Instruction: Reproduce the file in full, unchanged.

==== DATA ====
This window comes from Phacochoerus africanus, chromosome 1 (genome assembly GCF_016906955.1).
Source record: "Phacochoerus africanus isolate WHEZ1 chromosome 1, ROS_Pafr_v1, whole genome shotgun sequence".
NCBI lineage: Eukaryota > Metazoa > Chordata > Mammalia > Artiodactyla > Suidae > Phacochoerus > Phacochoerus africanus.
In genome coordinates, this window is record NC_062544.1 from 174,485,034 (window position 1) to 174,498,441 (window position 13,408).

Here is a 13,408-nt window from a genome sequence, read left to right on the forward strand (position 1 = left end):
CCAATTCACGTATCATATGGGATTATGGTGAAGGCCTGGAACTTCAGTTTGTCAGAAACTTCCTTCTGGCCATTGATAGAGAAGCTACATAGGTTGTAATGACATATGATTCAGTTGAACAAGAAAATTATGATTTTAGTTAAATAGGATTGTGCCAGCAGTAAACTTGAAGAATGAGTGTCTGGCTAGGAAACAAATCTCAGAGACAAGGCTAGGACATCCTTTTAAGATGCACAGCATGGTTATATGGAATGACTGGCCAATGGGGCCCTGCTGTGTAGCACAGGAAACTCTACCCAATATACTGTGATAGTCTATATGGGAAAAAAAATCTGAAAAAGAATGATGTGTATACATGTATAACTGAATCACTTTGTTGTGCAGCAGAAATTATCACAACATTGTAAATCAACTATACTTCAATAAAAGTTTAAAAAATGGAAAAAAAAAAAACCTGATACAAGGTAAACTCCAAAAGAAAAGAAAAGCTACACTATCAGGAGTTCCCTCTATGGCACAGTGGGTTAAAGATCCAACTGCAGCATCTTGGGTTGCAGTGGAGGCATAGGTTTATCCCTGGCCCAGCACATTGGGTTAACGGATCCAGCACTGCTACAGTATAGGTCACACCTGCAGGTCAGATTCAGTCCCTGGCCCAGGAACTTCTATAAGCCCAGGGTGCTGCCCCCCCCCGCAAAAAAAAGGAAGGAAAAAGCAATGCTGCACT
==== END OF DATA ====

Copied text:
This window comes from Phacochoerus africanus, chromosome 1 (genome assembly GCF_016906955.1).
Source record: "Phacochoerus africanus isolate WHEZ1 chromosome 1, ROS_Pafr_v1, whole genome shotgun sequence".
NCBI lineage: Eukaryota > Metazoa > Chordata > Mammalia > Artiodactyla > Suidae > Phacochoerus > Phacochoerus africanus.
In genome coordinates, this window is record NC_062544.1 from 174,485,034 (window position 1) to 174,498,441 (window position 13,408).

Here is a 13,408-nt window from a genome sequence, read left to right on the forward strand (position 1 = left end):
CCAATTCACGTATCATATGGGATTATGGTGAAGGCCTGGAACTTCAGTTTGTCAGAAACTTCCTTCTGGCCATTGATAGAGAAGCTACATAGGTTGTAATGACATATGATTCAGTTGAACAAGAAAATTATGATTTTAGTTAAATAGGATTGTGCCAGCAGTAAACTTGAAGAATGAGTGTCTGGCTAGGAAACAAATCTCAGAGACAAGGCTAGGACATCCTTTTAAGATGCACAGCATGGTTATATGGAATGACTGGCCAATGGGGCCCTGCTGTGTAGCACAGGAAACTCTACCCAATATACTGTGATAGTCTATATGGGAAAAAAAATCTGAAAAAGAATGATGTGTATACATGTATAACTGAATCACTTTGTTGTGCAGCAGAAATTATCACAACATTGTAAATCAACTATACTTCAATAAAAGTTTAAAAAATGGAAAAAAAAAAAACCTGATACAAGGTAAACTCCAAAAGAAAAGAAAAGCTACACTATCAGGAGTTCCCTCTATGGCACAGTGGGTTAAAGATCCAACTGCAGCATCTTGGGTTGCAGTGGAGGCATAGGTTTATCCCTGGCCCAGCACATTGGGTTAACGGATCCAGCACTGCTACAGTATAGGTCACACCTGCAGGTCAGATTCAGTCCCTGGCCCAGGAACTTCTATAAGCCCAGGGTGCTGCCCCCCCCCGCAAAAAAAAGGAAGGAAAAAGCAATGCTGCACT